Sunday, March 04, 2012

Public Vice and Private Virtue

In the wake of Andrew Breitbart's recent and surprising death, there has been much discussion both of how we should speak of the dead and to what degree we should judge another—if at all—based on his public versus his private persona.

I have little to say on the first issue. Though, given Breitbart's (and Hitchens' before him) attitudes to the dead—one need only read his comparisons of the then-recently-deceased Edward Kennedy to human excrement—he surely cannot have expected to be eulogized in death by his opponents. And, personally, I cannot see why we should praise in death those whom we would gladly damn in life; here we would have been in agreement.

As to the second issue, there is of course the question whether we should judge one another at all. But, surely Breitbart had no problem with judging others. I believe he was wrong to do so on partial and heavily edited evidence, but there is no doubt that human interaction and moral maturity require that we judge one another both positively and negatively. So, I've no problem with informed judgment, only the prejudicial sort pushed by the pundit and polemical class, of which Breitbart was himself an exemplar. 

But, then, how should we judge a figure like Breitbart? Many, especially those who had private interactions with him, have claimed that he was a good husband, a good father, a good friend. This may all be true. But, they have made a further claim, that for all these reasons we should see him as a good man. The argument here seems to be that one's private character is the center of one's being, the real core, the real identity, and the only correct basis for judgment. One's public actions, it seems, even when those actions involve the destruction of another person's lives in order to further one's own agenda—with the justification that the agenda will ultimately be better for everyone—or the manufacturing of evidence or the unwillingness to admit obvious errors or self-aggrandizement or eternal bloviating, are not as important as one's private homelife.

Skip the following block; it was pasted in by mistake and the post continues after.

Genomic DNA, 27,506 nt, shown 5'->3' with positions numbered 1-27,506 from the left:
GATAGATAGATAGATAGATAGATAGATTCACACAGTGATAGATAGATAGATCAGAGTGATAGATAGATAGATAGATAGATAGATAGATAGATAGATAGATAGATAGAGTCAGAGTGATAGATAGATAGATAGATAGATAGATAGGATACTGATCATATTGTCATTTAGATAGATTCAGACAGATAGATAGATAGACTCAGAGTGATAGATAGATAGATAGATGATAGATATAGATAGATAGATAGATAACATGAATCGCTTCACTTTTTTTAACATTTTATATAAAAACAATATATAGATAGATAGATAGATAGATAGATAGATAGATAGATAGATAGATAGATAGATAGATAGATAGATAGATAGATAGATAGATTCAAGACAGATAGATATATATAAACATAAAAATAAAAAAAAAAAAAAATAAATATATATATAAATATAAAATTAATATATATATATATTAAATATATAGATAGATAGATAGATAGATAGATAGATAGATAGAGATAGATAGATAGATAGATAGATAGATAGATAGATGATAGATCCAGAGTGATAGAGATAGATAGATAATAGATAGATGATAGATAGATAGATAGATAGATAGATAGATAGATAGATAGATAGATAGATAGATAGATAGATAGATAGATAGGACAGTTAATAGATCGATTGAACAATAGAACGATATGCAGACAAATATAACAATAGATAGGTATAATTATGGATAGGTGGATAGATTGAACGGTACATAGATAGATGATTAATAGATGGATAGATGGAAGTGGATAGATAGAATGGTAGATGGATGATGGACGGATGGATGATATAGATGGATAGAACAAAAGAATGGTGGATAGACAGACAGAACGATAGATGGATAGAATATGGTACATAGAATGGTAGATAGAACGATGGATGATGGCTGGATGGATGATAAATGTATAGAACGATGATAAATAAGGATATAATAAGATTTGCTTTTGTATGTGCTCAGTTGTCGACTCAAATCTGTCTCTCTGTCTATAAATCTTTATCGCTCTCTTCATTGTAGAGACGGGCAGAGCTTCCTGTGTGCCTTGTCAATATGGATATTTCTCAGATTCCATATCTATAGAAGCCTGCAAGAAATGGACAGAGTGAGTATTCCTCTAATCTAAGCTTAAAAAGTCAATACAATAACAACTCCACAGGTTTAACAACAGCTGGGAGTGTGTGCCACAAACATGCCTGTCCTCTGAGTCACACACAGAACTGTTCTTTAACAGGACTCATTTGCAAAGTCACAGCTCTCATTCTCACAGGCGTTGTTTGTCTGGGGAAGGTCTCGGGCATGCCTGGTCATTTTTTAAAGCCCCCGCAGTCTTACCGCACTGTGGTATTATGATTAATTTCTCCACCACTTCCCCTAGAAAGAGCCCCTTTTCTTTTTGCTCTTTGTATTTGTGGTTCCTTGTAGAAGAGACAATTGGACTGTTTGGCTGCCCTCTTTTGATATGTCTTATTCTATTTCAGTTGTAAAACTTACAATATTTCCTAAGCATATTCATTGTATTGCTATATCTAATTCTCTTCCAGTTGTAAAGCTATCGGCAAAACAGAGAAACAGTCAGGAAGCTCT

That this account is wrong-headed seems so clear to me as to need almost no explanation, but I must be nearly alone in this. So, a few words on this seem in order. My standard response to this line of thought in a student is to point out that by most reports Hitler was kind to animals and could not stand to see or hear of animal cruelty, but surely this one private virtue does nothing to ameliorate his public vice. Similarly, as Lifton makes clear in The Nazi Doctors, physicians who worked in the concentration camps often continued to be good fathers and husbands and, shockingly, were often quite nice to the children in the camps—Mengele was beloved of the children in the Gypsy camp and regularly brought them gifts—right up to the moment they would have them liquidated. Similarly, by his daughter's reports, Stalin never used his vast power for self-enrichment, showing some modicum of private virtue in this one area. 

Now, of course, these are extreme examples and it is suspect to put too much weight on extreme examples. But, my very small point is that public vice and private virtue can well live in the same being. This very fact does not justify disregarding one's public persona and vices in an evaluation of the person. 

So, I would argue that, in a case where someone has regularly dishonestly attacked others, leading in some instances to the loss of their livelihood and reputation, and been quite willing to use other human beings as means to an end, one has demonstrated vice, public vice. And, inasmuch as our actions both flow from and form our characters, there is no question that shows a bad character. In such cases, the claim that this person was—in his private life—virtuous, can be discarded as of little to no importance in an evaluation of the person as a human being. 

I say this first, because he has nonetheless demonstrated vice; second, because this very bifurcation shows a failing as a human being to approach anything like integration; and, third, because the combination of public vice and private virtue shows a lack of shame not shown in the opposite combination of public virtue and private vice and a capacity for shame is itself integral to the formation of virtue. 

I make no claim to virtue, but for those who make some claims for themselves or others, it had better extend beyond the private sphere.

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